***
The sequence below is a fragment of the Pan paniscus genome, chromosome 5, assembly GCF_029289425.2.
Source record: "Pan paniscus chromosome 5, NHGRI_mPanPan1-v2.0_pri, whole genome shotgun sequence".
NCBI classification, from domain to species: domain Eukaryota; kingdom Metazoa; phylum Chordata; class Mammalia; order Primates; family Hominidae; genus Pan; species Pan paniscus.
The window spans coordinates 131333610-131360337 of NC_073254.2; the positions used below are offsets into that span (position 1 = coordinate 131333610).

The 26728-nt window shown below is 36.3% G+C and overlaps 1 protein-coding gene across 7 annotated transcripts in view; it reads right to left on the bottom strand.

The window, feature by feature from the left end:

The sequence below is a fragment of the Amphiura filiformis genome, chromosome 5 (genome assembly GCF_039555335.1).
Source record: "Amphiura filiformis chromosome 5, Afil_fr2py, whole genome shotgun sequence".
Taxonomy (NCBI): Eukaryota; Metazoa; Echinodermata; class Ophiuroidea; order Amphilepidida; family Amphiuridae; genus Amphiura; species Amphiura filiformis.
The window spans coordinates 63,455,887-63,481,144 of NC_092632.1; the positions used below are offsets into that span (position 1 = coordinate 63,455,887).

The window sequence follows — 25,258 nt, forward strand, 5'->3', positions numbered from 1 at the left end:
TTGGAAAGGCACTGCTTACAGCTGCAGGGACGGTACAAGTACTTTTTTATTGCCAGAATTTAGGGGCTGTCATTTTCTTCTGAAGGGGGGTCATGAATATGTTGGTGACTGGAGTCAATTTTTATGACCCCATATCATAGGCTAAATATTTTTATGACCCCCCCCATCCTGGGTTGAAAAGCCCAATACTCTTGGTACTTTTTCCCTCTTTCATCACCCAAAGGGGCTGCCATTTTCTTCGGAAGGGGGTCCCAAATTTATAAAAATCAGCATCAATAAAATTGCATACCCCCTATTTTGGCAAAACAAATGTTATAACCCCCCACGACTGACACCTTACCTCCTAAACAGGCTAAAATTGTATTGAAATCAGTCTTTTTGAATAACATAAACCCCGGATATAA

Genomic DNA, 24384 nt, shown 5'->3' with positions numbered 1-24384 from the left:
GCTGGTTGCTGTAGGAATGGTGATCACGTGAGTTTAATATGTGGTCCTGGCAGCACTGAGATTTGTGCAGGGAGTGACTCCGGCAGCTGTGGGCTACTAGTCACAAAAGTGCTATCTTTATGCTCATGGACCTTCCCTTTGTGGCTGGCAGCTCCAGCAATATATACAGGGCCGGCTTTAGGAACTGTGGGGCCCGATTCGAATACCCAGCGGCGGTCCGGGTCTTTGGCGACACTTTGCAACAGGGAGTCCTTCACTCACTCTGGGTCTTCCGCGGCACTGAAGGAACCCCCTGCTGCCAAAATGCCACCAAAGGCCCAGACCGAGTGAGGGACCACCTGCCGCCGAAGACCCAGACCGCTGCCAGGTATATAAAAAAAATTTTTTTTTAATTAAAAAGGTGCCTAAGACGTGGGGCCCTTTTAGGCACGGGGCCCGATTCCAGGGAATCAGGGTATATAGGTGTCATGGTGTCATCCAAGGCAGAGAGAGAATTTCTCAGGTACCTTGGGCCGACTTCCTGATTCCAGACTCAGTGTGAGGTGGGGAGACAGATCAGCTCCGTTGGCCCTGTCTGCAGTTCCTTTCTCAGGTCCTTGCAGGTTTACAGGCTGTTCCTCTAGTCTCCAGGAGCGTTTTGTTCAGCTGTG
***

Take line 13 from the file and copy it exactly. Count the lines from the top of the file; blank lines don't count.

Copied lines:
Genomic DNA, 24384 nt, shown 5'->3' with positions numbered 1-24384 from the left: